I woke up just as the sun rose above the hill. The light from the sun slowly but surely filled my room with a glowing yellow color. Thomas was in a deep sleep and I felt bad for waking him up. I made eggs and bacon because I knew it would give us enough protein for the long hike ahead. I looked at the thermostat and read 20 degrees Fahrenheit. We covered our bodies with as many layers as we could. I felt like I was forgetting something, then I remembered my necklace Kenneth gave me for our first anniversary. I ran into my room and grabbed it off the nightstand, then placed it on my neck. Once it touched my skin, I was filled with peace and I was no longer anxious about our journey ahead. I put the key on the counter for the landlord and we left. Left the house that was half broken, didn’t have heat, had broken windows, doors, and floorboards. As soon as we stepped outside, a sudden chill filled our bodies. “Mom I’m cold,” Thomas said right when we got outside. “Once we start moving our bodies we will warm-up, don’t worry my Thomas.” We walked through the town, noticing all of the small homes and closed shops. We walked up to the main trailhead we would take across the mountains to get to Stein Bekk. There were a lot of hikers there, mainly tourists, as it is a huge tourist attraction. I took a map out of the box at the front of the trailhead. The total length of the trail was twelve miles, we would be doing five today, five tomorrow, and two the following day. We started up the trail at 7:30 am. It was absolutely stunning. The rolling hills, wildflowers, streams, rivers, and cliffs were captivating. Our packs weren’t too heavy, so the hike wasn’t too difficult. We were about half a mile in, sitting on a rock for a snack break when I heard a howl. Usually, you hear multiple howls because wolves travel in packs, but it was just one. The howl got closer and closer, but I didn’t see any trace of wolves. Thomas became filled with fear, so I had to comfort him, also trying to comfort myself. We kept hiking and the sound got closer. I got my hatchet out of my pack and carried it in one hand, holding Thomas’s hand tight in the other. I kept my eyes peeled and scoped out our surroundings. I looked behind and saw a sudden figure. It was in the shape of a wolf, but it was see-through. I only saw it for a flash of a second until it disappeared. I was never one to believe in ghosts, but I was sure what I just saw was a wolf ghost. At that moment, I had no clue what to do. According to the map, the warming hut was about half a mile away. I decided we should walk to it. My heart was pounding and my mind was filled with fear, terror, and worry. The only thing at that moment that filled me with peace was the landscape. The beauty around me was truly moving to my soul. It removed my feelings of anxiety with feelings of peace. There was a river that flowed along the side of the trail. The sound of the river, birds, and sudden gusts of wind filled my ears. Thomas loved nature almost as much as me. He loved seeing the birds flying in the air and the insects along the trail. He had a bright smile across his face which transformed to mine. The fresh, crisp, clear Norweigen air was refreshing. I no longer felt the need to hold the hatchet in my hand, in case the ghost-like wolf came back. I put it back into my pack and Thomas and I kept hiking. I saw the hut in the distance. I was able to take a breath of relief when it came into my vision. Thomas and I walked into the small, warm hut. There were a few people in there who were also backpacking, which made me feel safer knowing there would be other backpackers in the same area as us. The man at the front desk offered us water and little snacks. We took our packs off and refueled ourselves. I talked to a few of the other backpackers and wanted to ask if they have seen or heard of the wolf ghost, but I didn’t want them to think I was crazy. 

We stayed in the hut for about thirty minutes, then decided to go back out to keep up our pace so we could reach five miles in. Thomas started to get very tired, so we had to take frequent breaks. We reached our tent site at 6:30. Thomas helped me set up our tent and we started to unpack our cooking supplies. Once the tent was set up, I made rice and beans for dinner. Thomas went to gather wood for the fire. “Stay where I can see you, Thomas,” I said. I set up the inside of our tent with blankets and our sleeping bags when I heard a loud, piercing scream coming from Thomas. I quickly ran out of the tent and ran up the hill where Thomas was standing in shock. I ran up and hugged him saying, “My darling what happened, are you ok?”. “Mother, I just saw a gh gh gh.” “Say it Thomas. A what?” “A ghost,” he said in a terrified voice. He saw the wolf ghost as well. Now, we are both filled with the same amount of fear and anxiety. He had only heard it earlier, but now that he’s seen it, it will be harder for him to forget about it. We gathered up the sticks he had collected and walked back down to our tent. I took out the hatchet from my pack and kept it close. I made dinner as fast as I could. Thomas and I ate our food very quickly. He was shaking out of fear and I tried to comfort him, but I knew nothing I could do or say would make him feel better. I wish I had someone to try to calm me because quite frankly, I was scared for my life. I then thought of Kenneth. I missed him. I held my necklace tight in my hand. Thomas went inside the tent to get ready for bed. I sat on the log and watched the moon become visible from the clouds covering it. I stared at the moon and prayed. Prayed for the safety of Thomas and me. I prayed that we would get to Stein Beckk safe and sound. I went into the tent with Thomas and we both settled in for bed. I told Thomas all about Stein Bekk. The beautiful creeks that run along the street, the cobblestone streets, and the big beautiful homes. He was especially excited about the big homes. He was also excited to meet new friends. I hope it will be all he and I hoped for. I told Thomas a story to help him fall asleep and in the middle of my story, I saw a flash of light, then thunder. Out of nowhere, it started to rain. The rain was beating on the tent with so much power, almost as if it was giant pebbles hitting the tent. The flashes of lightning and thunder terrified Thomas. Going into this trip, I knew there would be storms, but not this bad. I held Thomas close and felt his heart beating fast. The next thunder rumble followed with a howl. A loud howl. Louder than any others we have heard. Longer too. It was close, very close. Thomas simply froze in fear and so did I. It seemed as if the wolf ghost was right outside our tent. We obviously couldn’t hear any footsteps because well, it’s a spirit or something, so we had to determine how close it was by how loud the howl was. I heard some of the pots and pans I accidentally left outside get knocked over. Thomas started screaming and I tried my hardest to comfort him. I put the hatchet close to me in case the wolf ghost came closer. There was a mesh part of the tent located directly above our tent. The moon was shining right through. I prayed the hardest I have ever prayed in my entire life. Then, the moon was again covered by the clouds. We didn’t hear any howls or things being knocked over for fifteen minutes, so I had assumed it finally left us. Thomas cried himself to sleep and I laid there in bed. I was so incredibly terrified and simply had no clue what to do. I closed my eyes and tried to think about the beautiful scenery we saw today. My mind ran with the rolling hills, creek, and clouds that seemed to be in such a rush to get somewhere. The storm suddenly stopped. There were no more flashes or thunder, it was now quiet. I listened to the gusts of wind, crickets, and streams that were close to our tent. Then, I heard a voice. All I could make out was “I’m here to protect you.” My first thought was, “Was this God talking to me?”, but again, I’m not super religious. Even though I didn’t know where the voice came from, it filled me with peace and reassurance. I fell asleep soon after that.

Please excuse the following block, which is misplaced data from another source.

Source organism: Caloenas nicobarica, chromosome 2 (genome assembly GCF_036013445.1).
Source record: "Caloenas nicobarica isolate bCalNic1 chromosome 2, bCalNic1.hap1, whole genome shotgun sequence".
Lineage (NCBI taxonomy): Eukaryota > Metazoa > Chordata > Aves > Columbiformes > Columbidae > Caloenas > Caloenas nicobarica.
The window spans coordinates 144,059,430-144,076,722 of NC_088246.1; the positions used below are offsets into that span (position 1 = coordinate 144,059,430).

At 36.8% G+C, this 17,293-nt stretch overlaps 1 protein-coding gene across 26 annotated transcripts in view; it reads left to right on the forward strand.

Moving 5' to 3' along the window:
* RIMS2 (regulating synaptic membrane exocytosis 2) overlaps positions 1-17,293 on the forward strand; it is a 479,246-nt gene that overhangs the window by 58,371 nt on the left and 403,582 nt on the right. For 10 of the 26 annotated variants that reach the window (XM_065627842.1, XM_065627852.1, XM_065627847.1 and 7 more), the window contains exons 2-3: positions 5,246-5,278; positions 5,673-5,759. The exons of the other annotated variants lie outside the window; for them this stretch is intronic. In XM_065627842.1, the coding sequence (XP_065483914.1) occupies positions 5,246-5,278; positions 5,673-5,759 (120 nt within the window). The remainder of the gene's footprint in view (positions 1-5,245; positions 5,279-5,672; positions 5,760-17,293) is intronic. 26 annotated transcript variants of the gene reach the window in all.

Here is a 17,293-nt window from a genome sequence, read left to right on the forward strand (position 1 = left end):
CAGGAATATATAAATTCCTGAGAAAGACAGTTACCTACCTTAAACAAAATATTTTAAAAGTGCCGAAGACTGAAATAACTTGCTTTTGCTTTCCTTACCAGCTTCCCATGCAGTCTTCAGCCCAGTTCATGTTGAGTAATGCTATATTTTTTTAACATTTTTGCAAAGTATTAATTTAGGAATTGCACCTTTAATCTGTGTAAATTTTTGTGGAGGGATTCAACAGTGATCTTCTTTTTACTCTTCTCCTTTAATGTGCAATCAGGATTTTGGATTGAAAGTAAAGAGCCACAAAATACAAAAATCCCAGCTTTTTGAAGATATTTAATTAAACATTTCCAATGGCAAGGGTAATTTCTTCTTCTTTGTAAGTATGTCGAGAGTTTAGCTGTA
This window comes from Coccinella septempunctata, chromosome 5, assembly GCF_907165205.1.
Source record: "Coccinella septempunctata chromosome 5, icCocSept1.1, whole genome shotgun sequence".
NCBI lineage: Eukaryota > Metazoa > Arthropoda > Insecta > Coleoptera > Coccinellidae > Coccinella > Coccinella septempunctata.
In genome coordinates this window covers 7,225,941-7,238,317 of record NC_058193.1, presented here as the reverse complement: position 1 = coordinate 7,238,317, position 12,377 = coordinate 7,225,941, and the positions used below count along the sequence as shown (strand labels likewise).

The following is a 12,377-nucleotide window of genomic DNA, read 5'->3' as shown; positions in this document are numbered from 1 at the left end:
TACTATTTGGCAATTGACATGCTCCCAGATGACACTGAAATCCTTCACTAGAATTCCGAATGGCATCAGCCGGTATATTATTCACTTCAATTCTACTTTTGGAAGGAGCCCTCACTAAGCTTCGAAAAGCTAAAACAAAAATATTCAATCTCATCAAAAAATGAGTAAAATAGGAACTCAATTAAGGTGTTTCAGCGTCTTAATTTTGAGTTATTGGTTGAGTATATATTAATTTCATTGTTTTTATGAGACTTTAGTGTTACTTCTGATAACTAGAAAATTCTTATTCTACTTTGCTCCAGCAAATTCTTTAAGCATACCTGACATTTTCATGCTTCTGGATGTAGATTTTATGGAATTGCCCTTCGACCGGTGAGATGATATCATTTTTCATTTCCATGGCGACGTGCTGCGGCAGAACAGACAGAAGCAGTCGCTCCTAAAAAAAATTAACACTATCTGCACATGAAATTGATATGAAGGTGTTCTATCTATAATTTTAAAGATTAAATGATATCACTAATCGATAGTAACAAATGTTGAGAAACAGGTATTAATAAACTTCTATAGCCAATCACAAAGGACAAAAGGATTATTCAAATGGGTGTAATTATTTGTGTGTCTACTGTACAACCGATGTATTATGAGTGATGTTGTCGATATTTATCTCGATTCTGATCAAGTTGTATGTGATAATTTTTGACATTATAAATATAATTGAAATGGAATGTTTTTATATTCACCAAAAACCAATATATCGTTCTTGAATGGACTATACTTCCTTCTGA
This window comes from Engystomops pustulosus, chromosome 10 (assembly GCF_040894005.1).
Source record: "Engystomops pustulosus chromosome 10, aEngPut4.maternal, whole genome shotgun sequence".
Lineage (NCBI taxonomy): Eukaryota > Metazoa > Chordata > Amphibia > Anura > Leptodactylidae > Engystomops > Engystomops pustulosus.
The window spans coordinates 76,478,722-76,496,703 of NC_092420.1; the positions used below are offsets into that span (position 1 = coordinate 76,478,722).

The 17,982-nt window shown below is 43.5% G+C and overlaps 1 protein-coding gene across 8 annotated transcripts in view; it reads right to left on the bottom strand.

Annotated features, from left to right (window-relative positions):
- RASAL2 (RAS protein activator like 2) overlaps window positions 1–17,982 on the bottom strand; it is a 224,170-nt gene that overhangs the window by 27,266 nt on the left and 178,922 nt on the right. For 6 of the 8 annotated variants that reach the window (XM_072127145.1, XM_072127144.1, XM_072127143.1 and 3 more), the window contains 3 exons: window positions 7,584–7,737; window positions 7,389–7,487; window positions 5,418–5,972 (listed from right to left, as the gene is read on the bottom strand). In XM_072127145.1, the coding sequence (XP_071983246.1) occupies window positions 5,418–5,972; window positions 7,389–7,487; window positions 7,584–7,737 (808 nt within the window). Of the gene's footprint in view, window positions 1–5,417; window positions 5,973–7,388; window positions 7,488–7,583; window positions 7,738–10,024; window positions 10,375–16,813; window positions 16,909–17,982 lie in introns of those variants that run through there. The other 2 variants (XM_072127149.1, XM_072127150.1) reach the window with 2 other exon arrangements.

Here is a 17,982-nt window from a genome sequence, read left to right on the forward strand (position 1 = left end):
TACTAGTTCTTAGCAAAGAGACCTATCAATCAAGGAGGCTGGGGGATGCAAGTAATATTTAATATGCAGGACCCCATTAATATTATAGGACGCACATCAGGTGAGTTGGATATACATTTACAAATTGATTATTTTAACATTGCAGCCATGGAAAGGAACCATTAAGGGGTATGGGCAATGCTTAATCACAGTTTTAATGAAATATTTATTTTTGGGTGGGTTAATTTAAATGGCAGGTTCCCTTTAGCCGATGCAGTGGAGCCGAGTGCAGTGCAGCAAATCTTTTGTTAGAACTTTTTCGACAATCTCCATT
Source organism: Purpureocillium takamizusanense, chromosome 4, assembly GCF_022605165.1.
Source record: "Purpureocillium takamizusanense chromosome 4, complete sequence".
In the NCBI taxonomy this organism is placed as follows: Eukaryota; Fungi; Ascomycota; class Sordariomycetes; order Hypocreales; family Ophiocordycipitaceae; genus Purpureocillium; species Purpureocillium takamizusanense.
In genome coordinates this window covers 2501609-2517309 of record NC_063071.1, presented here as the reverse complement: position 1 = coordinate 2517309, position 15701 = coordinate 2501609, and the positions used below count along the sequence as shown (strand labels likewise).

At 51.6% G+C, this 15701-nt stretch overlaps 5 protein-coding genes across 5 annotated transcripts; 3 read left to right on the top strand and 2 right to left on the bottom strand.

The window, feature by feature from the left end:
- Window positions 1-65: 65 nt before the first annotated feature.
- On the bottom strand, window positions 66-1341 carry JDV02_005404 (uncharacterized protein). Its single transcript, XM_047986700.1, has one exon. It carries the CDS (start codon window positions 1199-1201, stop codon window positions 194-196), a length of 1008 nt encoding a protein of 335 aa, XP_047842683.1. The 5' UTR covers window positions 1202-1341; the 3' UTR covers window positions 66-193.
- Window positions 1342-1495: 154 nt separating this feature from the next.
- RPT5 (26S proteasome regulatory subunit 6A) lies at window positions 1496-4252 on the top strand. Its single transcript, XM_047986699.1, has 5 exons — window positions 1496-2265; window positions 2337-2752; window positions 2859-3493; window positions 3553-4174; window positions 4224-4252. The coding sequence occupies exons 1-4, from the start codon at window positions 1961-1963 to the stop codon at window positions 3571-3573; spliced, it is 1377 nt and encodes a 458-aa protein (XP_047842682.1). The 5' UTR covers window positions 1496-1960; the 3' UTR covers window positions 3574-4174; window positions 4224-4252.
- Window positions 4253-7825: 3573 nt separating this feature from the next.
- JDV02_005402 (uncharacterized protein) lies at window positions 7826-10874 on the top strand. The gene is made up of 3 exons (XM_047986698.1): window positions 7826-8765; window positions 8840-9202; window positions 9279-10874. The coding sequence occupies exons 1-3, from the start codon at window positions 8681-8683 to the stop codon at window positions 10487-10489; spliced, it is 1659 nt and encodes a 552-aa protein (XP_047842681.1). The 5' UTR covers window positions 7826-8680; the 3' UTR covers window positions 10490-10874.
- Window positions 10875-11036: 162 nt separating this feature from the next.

The following morning, Thomas and I ate fast and started the next five miles. There were many branches knocked down from the storm. It was a beautiful day, the birds were singing, the sun was shining, and there was not a cloud in the sky. We walked up a steep hill and at the top was the wolf ghost. It was simply standing there. It did not look angry, which was good because I didn’t want to get attacked. Thomas and I just stood there staring at the ghost wolf. It stared at us too. Then, it sprinted to us. Screams came out of our mouths at the same time. I grabbed the hatchet out of my pack and ran to hide behind a large rock. It got closer and closer. I threw the hatchet at it, but it just went right through the ghost. Then, it ran away. When we left the shield of the rock, we walked up the hill. There was a hut at the bottom of the hill. We walked down to it. Inside was an old man who offered us water and food. He said, “I heard some screaming, was that you two?” “Yes sir, that was us.” He replied with a little giggle “My guess is you saw the wolf ghost.” When he first said that, I was confused because he said it so calmly. He then went on to tell us all about the ghost. He said it has been roaming around these mountains for several years. He said it is known as the guardian wolf spirit. It is a ghost wolf that follows backpackers on their journey across these mountains. I told him about how it tried to kill us. “That wolf spirit? He wouldn’t hurt a soul.” I felt stupid and just started to laugh. I told him about how I thought we were going to die. I also told him about the storm and the voice I heard. Turns out, the voice that said, “I am here to protect you,” was the wolf spirit. I was filled with relief and peace, something I haven’t felt for the last twenty-four hours. He told Thomas and me all about how scared backpackers come into his hut, concerned about the wolf. Turns out, the wolf ghost has helped lots of people get across the mountains safely. I left the hut feeling confident and safe. We got to our campsite late that night and fell asleep very quickly. I woke up that morning with the sun. Thomas was still sleeping, so I snuck out of the tent and watched the sunrise. The sun slowly rose above the hills and it made everything colorful. The flowers became bright and the grass looks greener than ever. When Thomas woke up, he came out and watched the sunrise with me. I put my arm around him and squeezed him tight. The sun moved up our faces and made us look like glowing figures. We packed up our stuff and hiked the last two miles. A mile in, the wolf ghost appeared out of the trees, but I was not scared this time, I was calm. The wolf walked up to us and sat about ten feet away from us. He apologized for frightening us so much and told us he was following us to keep us safe. He said most backpackers get into a difficult situation and he helps them out of it. The wolf left and before he got too far, I yelled, “Thank you for protecting people wolf spirit.” It looked back at us and left. We reached the end of the trailhead and I was filled with relief and excitement. We reached the town of Stein Bekk. It was just as I imagined. The houses were colorful and large, the cobblestone gave me fairytale vibes, and the sound of the creeks running everywhere made me feel like I was home. Home for good. This was going to be a new start for Thomas and me. It was going to be good, I felt it in my heart. We would be staying in a cheap bed and breakfast that night. Tomorrow, we will go house hunting and I will look for a job. I looked back on our venture across the Scandinavian Mountains and smiled.  At that point, I knew when I felt stressed, I could simply think about the luscious hills, birds singing, and wildflowers to bring me instant peace. We did it. We reached our destination safely, all thanks to the wolf ghost. The wolf ghost acted as a guardian during our trip. I felt something really bad would’ve happened if that spirit wasn’t with us. Who knows, maybe that storm could’ve taken our whole tent off the ground, but instead, we stayed inside it safe and warm. That trip forever changed my life. It brought me to my new life here in Stein Bekk. The Scandinavian Mountains are a safe place for me, and I know I will be able to go there whenever I need to. Anyway, that’s my story of the wolf ghost. I’m sure other backpackers have other stories to share.